You might want to look out for a monitor with an IPS panel. IPS monitors maintain consistent colour through the widest viewing angles, compared to LED panels based on other technology (ex. TFT and PVA.)

What size are you looking for? If you're thinking of a 24" monitor, you might want to check out the HP LP2475. It's received a lot of good reviews. Dell has a new IPS monitor in the U2410. It was first available in Japan. I'm not sure if it's officially sold in other regions yet.

I believe the 24" aluminum iMacs have IPS panels. The 20" models only use TFTs. The 20" white models around just before the aluminum case redesn also had IPS screens. What kind do you own? Maybe getting a hardware calibrator would be enough.

There are a bunch of knowledgeable posters in the Displays forum at [H]ard|Forum ( http://www.hardforum.com/forumdisplay.php?f=78 ) Check it out.

Last edited by Rydiant; 08-30-2009 at 09:55 PM. Reason: A question needed a question mark
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Old 08-30-2009, 09:58 PM
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Re: Buying a monitor soon.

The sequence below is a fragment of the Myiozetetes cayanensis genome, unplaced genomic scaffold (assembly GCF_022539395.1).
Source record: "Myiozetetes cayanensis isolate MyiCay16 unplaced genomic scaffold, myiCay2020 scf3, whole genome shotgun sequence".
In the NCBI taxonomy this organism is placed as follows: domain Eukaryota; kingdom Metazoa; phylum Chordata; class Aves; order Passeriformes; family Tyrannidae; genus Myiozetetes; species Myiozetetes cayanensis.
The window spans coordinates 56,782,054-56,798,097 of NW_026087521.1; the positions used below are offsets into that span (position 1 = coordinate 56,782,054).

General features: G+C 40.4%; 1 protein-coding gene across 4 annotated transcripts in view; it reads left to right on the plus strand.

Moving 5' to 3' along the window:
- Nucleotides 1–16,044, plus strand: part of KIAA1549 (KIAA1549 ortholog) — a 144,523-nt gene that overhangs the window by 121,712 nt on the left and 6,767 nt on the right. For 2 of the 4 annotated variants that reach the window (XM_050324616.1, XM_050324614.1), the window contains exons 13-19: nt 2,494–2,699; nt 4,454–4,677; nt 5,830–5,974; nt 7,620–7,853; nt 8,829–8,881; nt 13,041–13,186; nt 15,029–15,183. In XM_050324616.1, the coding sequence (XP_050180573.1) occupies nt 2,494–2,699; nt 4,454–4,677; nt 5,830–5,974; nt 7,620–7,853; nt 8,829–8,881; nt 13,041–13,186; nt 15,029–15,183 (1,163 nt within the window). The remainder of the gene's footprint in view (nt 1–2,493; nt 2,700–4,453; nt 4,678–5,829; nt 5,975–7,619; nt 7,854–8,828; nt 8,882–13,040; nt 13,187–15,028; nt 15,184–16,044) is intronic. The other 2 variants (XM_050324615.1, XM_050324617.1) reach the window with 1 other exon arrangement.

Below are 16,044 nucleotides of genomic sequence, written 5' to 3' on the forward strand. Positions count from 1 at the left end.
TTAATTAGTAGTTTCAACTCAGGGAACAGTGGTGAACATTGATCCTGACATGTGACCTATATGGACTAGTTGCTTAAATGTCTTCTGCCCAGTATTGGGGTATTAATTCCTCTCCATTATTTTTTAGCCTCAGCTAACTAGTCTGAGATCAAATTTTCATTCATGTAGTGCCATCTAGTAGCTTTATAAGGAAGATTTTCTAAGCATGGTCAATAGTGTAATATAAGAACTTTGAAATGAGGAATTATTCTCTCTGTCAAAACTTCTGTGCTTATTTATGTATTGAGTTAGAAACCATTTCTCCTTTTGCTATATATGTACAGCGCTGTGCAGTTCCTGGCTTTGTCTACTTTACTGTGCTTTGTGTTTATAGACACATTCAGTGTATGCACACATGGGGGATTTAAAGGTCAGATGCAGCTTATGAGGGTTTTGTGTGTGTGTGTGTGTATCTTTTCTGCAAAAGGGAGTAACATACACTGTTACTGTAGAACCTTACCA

...oh, and I should have mentioned this also. Many manufacturers have some really nice chipsets and proprietary algorithms to enhance the image. These are great for web browsing, gaming, etc. But, if you plan to calibrate your LCD, you will need to turn all of this off, as it overrides your calibration. So, while these enhancements seem appealing at first, you could end up spending extra for something you may not be able to use. However, if you don't intend to calibrate, they are quite good at making the image look great.

Since you said you may be doing some color correction... we must assume you will be calibrating. Hence, you also need to consider how much you plan to spend on that. The least amount of money is probably $60 for a Spyder Express. From there, the cost jumps pretty quick into the $200 to $800 range; as much or more than the LCD. But, for minor or occasional color correction, the Spyder Express does a very good job.